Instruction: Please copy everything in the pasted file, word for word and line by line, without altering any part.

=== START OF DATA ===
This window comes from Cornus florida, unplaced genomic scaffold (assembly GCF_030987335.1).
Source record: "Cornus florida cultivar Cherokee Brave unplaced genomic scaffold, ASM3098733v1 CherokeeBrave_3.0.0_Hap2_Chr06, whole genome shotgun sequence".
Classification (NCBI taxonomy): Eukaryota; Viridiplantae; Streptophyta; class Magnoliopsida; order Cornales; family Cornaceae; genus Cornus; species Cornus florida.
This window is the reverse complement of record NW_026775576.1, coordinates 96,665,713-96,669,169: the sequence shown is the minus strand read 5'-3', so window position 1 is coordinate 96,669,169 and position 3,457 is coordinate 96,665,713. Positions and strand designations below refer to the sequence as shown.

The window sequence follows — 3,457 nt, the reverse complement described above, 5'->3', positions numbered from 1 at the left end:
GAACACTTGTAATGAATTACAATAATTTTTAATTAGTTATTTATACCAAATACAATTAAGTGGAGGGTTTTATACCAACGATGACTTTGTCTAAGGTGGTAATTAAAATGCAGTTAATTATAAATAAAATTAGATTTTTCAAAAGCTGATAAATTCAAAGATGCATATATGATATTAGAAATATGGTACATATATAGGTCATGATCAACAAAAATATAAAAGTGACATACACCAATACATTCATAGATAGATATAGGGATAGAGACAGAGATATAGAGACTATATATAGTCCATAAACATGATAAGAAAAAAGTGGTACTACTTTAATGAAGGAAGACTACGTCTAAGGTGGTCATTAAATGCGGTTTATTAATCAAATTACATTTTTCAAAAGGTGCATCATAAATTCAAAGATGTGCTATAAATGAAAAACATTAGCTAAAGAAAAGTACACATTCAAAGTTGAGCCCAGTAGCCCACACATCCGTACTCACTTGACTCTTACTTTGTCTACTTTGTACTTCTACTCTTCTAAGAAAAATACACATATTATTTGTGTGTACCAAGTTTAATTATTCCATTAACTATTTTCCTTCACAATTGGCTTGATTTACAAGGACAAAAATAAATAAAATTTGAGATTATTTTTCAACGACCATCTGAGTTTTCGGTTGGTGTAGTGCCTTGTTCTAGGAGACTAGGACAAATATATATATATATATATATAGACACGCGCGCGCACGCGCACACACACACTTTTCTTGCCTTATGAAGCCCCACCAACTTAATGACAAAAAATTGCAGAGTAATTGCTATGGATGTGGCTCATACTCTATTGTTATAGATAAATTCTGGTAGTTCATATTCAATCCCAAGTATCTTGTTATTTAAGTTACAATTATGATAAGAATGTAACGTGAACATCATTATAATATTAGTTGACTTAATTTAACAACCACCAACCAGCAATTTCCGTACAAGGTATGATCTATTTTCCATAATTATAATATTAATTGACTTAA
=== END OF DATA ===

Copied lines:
This window comes from Cornus florida, unplaced genomic scaffold (assembly GCF_030987335.1).
Source record: "Cornus florida cultivar Cherokee Brave unplaced genomic scaffold, ASM3098733v1 CherokeeBrave_3.0.0_Hap2_Chr06, whole genome shotgun sequence".
Classification (NCBI taxonomy): Eukaryota; Viridiplantae; Streptophyta; class Magnoliopsida; order Cornales; family Cornaceae; genus Cornus; species Cornus florida.
This window is the reverse complement of record NW_026775576.1, coordinates 96,665,713-96,669,169: the sequence shown is the minus strand read 5'-3', so window position 1 is coordinate 96,669,169 and position 3,457 is coordinate 96,665,713. Positions and strand designations below refer to the sequence as shown.

The window sequence follows — 3,457 nt, the reverse complement described above, 5'->3', positions numbered from 1 at the left end:
GAACACTTGTAATGAATTACAATAATTTTTAATTAGTTATTTATACCAAATACAATTAAGTGGAGGGTTTTATACCAACGATGACTTTGTCTAAGGTGGTAATTAAAATGCAGTTAATTATAAATAAAATTAGATTTTTCAAAAGCTGATAAATTCAAAGATGCATATATGATATTAGAAATATGGTACATATATAGGTCATGATCAACAAAAATATAAAAGTGACATACACCAATACATTCATAGATAGATATAGGGATAGAGACAGAGATATAGAGACTATATATAGTCCATAAACATGATAAGAAAAAAGTGGTACTACTTTAATGAAGGAAGACTACGTCTAAGGTGGTCATTAAATGCGGTTTATTAATCAAATTACATTTTTCAAAAGGTGCATCATAAATTCAAAGATGTGCTATAAATGAAAAACATTAGCTAAAGAAAAGTACACATTCAAAGTTGAGCCCAGTAGCCCACACATCCGTACTCACTTGACTCTTACTTTGTCTACTTTGTACTTCTACTCTTCTAAGAAAAATACACATATTATTTGTGTGTACCAAGTTTAATTATTCCATTAACTATTTTCCTTCACAATTGGCTTGATTTACAAGGACAAAAATAAATAAAATTTGAGATTATTTTTCAACGACCATCTGAGTTTTCGGTTGGTGTAGTGCCTTGTTCTAGGAGACTAGGACAAATATATATATATATATATATAGACACGCGCGCGCACGCGCACACACACACTTTTCTTGCCTTATGAAGCCCCACCAACTTAATGACAAAAAATTGCAGAGTAATTGCTATGGATGTGGCTCATACTCTATTGTTATAGATAAATTCTGGTAGTTCATATTCAATCCCAAGTATCTTGTTATTTAAGTTACAATTATGATAAGAATGTAACGTGAACATCATTATAATATTAGTTGACTTAATTTAACAACCACCAACCAGCAATTTCCGTACAAGGTATGATCTATTTTCCATAATTATAATATTAATTGACTTAA